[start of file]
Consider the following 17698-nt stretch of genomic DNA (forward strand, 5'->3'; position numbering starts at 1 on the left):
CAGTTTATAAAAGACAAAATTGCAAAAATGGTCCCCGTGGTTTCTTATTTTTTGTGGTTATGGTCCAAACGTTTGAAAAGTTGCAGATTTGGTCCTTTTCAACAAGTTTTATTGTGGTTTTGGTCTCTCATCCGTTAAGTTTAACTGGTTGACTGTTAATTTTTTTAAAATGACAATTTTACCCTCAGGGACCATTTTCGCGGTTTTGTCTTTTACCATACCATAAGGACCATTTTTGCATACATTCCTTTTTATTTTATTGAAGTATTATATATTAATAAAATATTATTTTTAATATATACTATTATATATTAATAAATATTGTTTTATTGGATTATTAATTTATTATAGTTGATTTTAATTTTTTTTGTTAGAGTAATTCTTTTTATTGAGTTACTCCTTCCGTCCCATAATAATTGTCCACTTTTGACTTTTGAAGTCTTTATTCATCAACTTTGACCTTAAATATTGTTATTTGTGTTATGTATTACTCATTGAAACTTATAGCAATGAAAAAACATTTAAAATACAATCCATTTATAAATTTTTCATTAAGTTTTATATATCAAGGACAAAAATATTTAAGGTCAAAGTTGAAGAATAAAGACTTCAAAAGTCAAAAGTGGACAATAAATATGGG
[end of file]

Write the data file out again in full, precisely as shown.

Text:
Consider the following 17698-nt stretch of genomic DNA (forward strand, 5'->3'; position numbering starts at 1 on the left):
CAGTTTATAAAAGACAAAATTGCAAAAATGGTCCCCGTGGTTTCTTATTTTTTGTGGTTATGGTCCAAACGTTTGAAAAGTTGCAGATTTGGTCCTTTTCAACAAGTTTTATTGTGGTTTTGGTCTCTCATCCGTTAAGTTTAACTGGTTGACTGTTAATTTTTTTAAAATGACAATTTTACCCTCAGGGACCATTTTCGCGGTTTTGTCTTTTACCATACCATAAGGACCATTTTTGCATACATTCCTTTTTATTTTATTGAAGTATTATATATTAATAAAATATTATTTTTAATATATACTATTATATATTAATAAATATTGTTTTATTGGATTATTAATTTATTATAGTTGATTTTAATTTTTTTTGTTAGAGTAATTCTTTTTATTGAGTTACTCCTTCCGTCCCATAATAATTGTCCACTTTTGACTTTTGAAGTCTTTATTCATCAACTTTGACCTTAAATATTGTTATTTGTGTTATGTATTACTCATTGAAACTTATAGCAATGAAAAAACATTTAAAATACAATCCATTTATAAATTTTTCATTAAGTTTTATATATCAAGGACAAAAATATTTAAGGTCAAAGTTGAAGAATAAAGACTTCAAAAGTCAAAAGTGGACAATAAATATGGG